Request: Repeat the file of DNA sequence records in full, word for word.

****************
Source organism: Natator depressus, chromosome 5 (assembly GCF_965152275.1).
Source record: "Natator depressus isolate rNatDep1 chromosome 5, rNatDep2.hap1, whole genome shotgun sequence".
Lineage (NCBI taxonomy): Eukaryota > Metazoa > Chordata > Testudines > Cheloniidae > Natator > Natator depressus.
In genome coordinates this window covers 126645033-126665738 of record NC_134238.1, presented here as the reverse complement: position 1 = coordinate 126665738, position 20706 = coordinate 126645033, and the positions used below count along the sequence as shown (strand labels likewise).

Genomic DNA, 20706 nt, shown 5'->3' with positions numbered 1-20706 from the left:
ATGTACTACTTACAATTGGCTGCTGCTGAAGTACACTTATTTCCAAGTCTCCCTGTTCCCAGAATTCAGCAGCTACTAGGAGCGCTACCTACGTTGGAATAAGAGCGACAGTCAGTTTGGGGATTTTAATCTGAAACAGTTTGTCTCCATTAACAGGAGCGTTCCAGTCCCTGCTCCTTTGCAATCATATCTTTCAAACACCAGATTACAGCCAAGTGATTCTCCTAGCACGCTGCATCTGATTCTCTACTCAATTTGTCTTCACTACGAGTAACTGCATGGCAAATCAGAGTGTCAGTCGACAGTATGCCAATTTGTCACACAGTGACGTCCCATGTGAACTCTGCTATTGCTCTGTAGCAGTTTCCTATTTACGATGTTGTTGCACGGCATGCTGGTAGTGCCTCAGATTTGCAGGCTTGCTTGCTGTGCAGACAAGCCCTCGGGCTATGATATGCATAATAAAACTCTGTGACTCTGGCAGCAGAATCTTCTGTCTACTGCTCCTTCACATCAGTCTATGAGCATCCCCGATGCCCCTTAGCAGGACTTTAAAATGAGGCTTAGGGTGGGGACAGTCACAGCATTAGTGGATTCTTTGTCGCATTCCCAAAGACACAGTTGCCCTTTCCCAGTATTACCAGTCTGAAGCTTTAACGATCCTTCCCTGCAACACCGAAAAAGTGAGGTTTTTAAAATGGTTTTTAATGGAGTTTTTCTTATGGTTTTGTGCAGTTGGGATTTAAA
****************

Source organism: Natator depressus, chromosome 5 (assembly GCF_965152275.1).
Source record: "Natator depressus isolate rNatDep1 chromosome 5, rNatDep2.hap1, whole genome shotgun sequence".
Lineage (NCBI taxonomy): Eukaryota > Metazoa > Chordata > Testudines > Cheloniidae > Natator > Natator depressus.
In genome coordinates this window covers 126645033-126665738 of record NC_134238.1, presented here as the reverse complement: position 1 = coordinate 126665738, position 20706 = coordinate 126645033, and the positions used below count along the sequence as shown (strand labels likewise).

Genomic DNA, 20706 nt, shown 5'->3' with positions numbered 1-20706 from the left:
ATGTACTACTTACAATTGGCTGCTGCTGAAGTACACTTATTTCCAAGTCTCCCTGTTCCCAGAATTCAGCAGCTACTAGGAGCGCTACCTACGTTGGAATAAGAGCGACAGTCAGTTTGGGGATTTTAATCTGAAACAGTTTGTCTCCATTAACAGGAGCGTTCCAGTCCCTGCTCCTTTGCAATCATATCTTTCAAACACCAGATTACAGCCAAGTGATTCTCCTAGCACGCTGCATCTGATTCTCTACTCAATTTGTCTTCACTACGAGTAACTGCATGGCAAATCAGAGTGTCAGTCGACAGTATGCCAATTTGTCACACAGTGACGTCCCATGTGAACTCTGCTATTGCTCTGTAGCAGTTTCCTATTTACGATGTTGTTGCACGGCATGCTGGTAGTGCCTCAGATTTGCAGGCTTGCTTGCTGTGCAGACAAGCCCTCGGGCTATGATATGCATAATAAAACTCTGTGACTCTGGCAGCAGAATCTTCTGTCTACTGCTCCTTCACATCAGTCTATGAGCATCCCCGATGCCCCTTAGCAGGACTTTAAAATGAGGCTTAGGGTGGGGACAGTCACAGCATTAGTGGATTCTTTGTCGCATTCCCAAAGACACAGTTGCCCTTTCCCAGTATTACCAGTCTGAAGCTTTAACGATCCTTCCCTGCAACACCGAAAAAGTGAGGTTTTTAAAATGGTTTTTAATGGAGTTTTTCTTATGGTTTTGTGCAGTTGGGATTTAAA